Government expects Nama profit of €4.8 billion by 2020

 

The Government's National Asset Management Agency (Nama) passed its first parliamentary stage tonight as it emerged the State expects the agency to make a profit of €4.8 billion by 2020.

A draft business plan published by the Department of Finance tonight, states Nama will emerge with net cash of €5.5 billion or a 'net present value' of €4.8 billion after ten years.

The plan assumes the €54 billion debt will fall by €6.5 billion per year from 2013 onwards, until 2020 when the then outstanding debt of €8.5 billion, including the €2.7 billion held back from the banks under the plan, is redeemed.

Assuming no major adjustments in the average margins over the main Euribor rate the Government expects the loans to generate €12 billion over the lifetime of the agency.

According to the draft plan, the projections assume that of the €77 billion nominal value of loans acquired, €62 billion will be repaid by borrowers and that load defaults or restructuring of loans will occur on 20 per cent of loans (€15 billion).

Nama passed its first legislative hurdle tonight and work on valuing risky commercial property loans to be taken from banks is set to begin as early as next month.

The Government last year issued a guarantee for bank liabilities worth some €400 billion, then injected €11 billion of capital into its top lenders. It now wants Nama to complete the task of cleaning up the sector.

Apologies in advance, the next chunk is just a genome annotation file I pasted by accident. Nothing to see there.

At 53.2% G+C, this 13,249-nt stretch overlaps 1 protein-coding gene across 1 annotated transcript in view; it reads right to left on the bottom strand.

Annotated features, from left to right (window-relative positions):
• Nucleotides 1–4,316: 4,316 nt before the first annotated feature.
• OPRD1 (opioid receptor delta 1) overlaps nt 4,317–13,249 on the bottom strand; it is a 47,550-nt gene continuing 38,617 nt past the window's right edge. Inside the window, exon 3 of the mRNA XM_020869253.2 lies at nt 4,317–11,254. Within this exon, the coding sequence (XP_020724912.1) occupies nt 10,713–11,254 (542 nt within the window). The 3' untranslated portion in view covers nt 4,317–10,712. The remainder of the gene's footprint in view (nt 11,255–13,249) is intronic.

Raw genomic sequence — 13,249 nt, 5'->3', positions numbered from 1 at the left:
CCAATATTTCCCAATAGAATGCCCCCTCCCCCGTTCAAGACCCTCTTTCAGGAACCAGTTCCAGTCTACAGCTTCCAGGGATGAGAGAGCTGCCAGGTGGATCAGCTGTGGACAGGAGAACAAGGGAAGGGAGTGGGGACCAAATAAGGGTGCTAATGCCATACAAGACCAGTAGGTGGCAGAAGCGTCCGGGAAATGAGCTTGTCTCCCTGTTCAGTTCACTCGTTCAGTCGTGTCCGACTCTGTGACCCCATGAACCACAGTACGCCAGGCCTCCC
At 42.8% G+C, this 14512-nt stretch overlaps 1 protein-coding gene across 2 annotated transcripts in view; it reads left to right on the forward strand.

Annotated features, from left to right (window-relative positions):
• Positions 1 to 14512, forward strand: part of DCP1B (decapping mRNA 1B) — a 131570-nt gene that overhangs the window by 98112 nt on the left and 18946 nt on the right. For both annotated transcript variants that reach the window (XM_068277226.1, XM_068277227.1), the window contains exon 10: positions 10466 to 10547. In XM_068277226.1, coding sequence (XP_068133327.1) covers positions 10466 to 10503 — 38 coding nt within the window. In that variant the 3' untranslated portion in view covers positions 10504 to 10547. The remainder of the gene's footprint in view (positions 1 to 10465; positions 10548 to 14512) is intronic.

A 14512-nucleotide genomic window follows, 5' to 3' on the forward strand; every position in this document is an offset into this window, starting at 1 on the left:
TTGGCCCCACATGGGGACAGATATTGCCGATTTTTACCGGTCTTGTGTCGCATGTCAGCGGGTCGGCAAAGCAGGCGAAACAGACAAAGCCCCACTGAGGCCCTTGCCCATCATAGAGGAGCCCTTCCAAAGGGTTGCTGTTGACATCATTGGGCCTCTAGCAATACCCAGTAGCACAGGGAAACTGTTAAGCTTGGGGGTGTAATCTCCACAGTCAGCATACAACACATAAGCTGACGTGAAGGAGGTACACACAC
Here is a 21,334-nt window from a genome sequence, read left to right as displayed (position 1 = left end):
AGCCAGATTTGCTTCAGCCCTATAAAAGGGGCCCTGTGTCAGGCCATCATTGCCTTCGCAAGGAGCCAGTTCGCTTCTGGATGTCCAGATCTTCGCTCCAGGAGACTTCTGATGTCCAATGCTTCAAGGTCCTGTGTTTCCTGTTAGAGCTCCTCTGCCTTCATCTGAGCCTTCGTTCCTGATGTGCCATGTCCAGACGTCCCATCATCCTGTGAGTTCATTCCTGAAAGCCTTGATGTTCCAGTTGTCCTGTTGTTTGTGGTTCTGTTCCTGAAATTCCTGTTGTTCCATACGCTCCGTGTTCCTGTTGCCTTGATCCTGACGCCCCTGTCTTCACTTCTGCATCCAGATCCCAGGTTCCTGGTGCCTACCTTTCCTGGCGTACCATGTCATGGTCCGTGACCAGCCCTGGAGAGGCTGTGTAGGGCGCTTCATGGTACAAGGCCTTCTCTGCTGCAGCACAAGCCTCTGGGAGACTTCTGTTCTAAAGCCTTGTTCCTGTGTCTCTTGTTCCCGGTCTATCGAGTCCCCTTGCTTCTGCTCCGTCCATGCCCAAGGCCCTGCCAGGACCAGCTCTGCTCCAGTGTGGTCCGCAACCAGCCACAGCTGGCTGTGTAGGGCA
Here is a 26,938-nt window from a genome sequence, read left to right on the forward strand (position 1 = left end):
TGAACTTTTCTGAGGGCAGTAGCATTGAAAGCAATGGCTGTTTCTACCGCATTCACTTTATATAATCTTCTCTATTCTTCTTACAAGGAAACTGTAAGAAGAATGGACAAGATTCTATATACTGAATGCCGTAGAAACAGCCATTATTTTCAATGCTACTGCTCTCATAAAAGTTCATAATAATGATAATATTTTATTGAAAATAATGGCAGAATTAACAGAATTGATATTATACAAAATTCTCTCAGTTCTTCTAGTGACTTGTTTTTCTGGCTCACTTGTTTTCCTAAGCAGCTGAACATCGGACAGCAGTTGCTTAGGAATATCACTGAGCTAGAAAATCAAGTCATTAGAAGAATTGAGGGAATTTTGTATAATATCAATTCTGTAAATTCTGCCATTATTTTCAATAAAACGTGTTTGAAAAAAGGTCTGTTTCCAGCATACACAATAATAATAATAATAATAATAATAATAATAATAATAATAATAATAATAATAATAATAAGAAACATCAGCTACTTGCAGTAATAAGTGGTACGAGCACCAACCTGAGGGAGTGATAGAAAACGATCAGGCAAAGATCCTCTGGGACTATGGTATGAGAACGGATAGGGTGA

Nama's business plan assumes the relevant legislation will be enacted in early November, with valuation focusing on the 25 largest borrowers set to start in November or December.

The Government is prepared to provide more capital to banks should they need it but it wants to avoid further full nationalisations if possible, Finance Minister Brian Lenihan told the Dáil.

"All that said, the government is not in principle opposed to nationalisation where it is the best solution," Mr Lenihan said before deputies voted 77-71 in favour of the draft law.

The aim is to transfer by the end of the year the largest 10 to 15 borrower exposures from banks including Allied Irish Banks, Bank of Ireland and nationalised Anglo Irish Bank.

Nama will pay €54 billion - in government bonds that can be cashed with the European Central Bank - for risky commercial property loans with a book value of €77 billion.

Officials are also in talks with British authorities about Nama's impact on Irish units of UK banks and on the UK property market, the business plan said, adding that it remained unclear if any foreign-owned institutions would want to participate in Nama itself.

Earlier today, Labour called for a moratorium to be placed on the repossession of homes by banks before the final enactment of the National Asset Management Agency (Nama) legislation.

Speaking during Leaders' Questions in the Dáil this morning, Labour leader Eamon Gilmore said that by the end of next year there would be 35,000 households who would not be in a position to pay their mortgages.

"It is well known that the banks are just waiting for the Nama legislation to go through before they open up in a very serious way to seek repossessions of homes from people who are in serious trouble."

Mr Gilmore told the Taoiseach that Labour finance spokeswoman Joan Burton would be putting forward an amendment to the Nama legislation calling for a moratorium on home repossessions "for a period of time," a move he said was "perfectly reasonable".